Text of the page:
Moving on from the call of Abram and God's promise to give his descendants a land of their own (v.7,8) the account moves on the speak of how that happened. The Lord came to Israel in Egypt and delivered them from the hands of Pharaoh through miraculous means (v.9-12). He had then met with them at Sinai and gave them His Law and along the way had provided all they needed (v.13-15) But then came the shameful incident of the Golden Calf showing their folly (v.16-18). Their grumblings along the way to Sinai are forgotten; they are only held accountable once the covenant has been established and after they have encountered the Lord at Sinai.
Yet despite this folly the Lord did not abandon them and although He consigned them to forty years wandering, He provided for them all that time until the next generation were ready to enter the Land (v.19-21). Mercy and grace prevailed! Then He gave them the Promised Land (v.22-25) but even their in their folly again and again in different ways they ignored or rejected the Lord and throughout Judges we see the Lord saving them, and them turning away and then the Lord saving them. It is an ongoing picture of God's Grace and Israel 's stupidity.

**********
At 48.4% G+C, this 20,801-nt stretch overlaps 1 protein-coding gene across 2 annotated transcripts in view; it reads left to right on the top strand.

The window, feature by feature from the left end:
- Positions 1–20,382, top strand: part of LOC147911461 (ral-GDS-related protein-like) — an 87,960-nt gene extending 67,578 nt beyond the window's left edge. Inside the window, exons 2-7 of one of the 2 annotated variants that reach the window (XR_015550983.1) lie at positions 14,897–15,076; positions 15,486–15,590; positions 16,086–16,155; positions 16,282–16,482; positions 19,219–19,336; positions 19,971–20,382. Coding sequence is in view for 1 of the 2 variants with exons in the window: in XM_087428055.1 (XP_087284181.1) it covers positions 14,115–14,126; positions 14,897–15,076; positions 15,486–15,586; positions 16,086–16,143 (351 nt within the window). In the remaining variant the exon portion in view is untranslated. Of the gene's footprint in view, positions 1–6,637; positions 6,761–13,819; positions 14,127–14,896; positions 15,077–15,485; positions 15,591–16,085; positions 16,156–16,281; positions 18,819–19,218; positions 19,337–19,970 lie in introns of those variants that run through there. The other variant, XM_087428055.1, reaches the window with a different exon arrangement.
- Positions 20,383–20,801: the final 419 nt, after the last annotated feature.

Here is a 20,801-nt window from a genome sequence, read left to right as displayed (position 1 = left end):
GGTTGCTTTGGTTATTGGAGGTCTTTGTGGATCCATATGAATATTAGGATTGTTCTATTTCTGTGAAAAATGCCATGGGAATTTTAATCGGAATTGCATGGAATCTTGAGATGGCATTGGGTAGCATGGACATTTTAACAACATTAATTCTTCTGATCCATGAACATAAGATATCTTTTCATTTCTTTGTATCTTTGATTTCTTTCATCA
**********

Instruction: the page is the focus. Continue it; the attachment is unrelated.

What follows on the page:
1. Israel had no excuses. We have no excuses for our sin.
2. History is the story of God's mercy and grace.
Chapter: Nehemiah 9
Passage: Nehemiah 9:28-35
A. Find Out:
1. What had Israel done time after time? v.28
2. What had they done over the years? v.29
3. How had God responded? v.30,31
4. How do they look back on their years? v.32
5. Yet how do they view the Lord? v.33
6. What do they recognise about themselves? v.34,35
1. What are Israel very much aware of about themselves?
2. Of what are they aware about the Lord?
3. How is this a very healthy awareness, do you think?
The history of Israel is a history of stubbornness and rebellion, a history of turning away from God and suffering the consequences. Israel are very much aware of the folly revealed in their history. Already they had acknowledged that from the outset, from their conception at Sinai, they had failed (v.18), and even after they had received the Land they still turned away from Him (v.26).
And so now they continue to remember those times of failure, those times when they did wrong (v.28) and disobeyed and rejected the Law (v.29) and even their kings and leaders had turned away and disobeyed the Law (v.34). In all this they honestly face their sins over the centuries.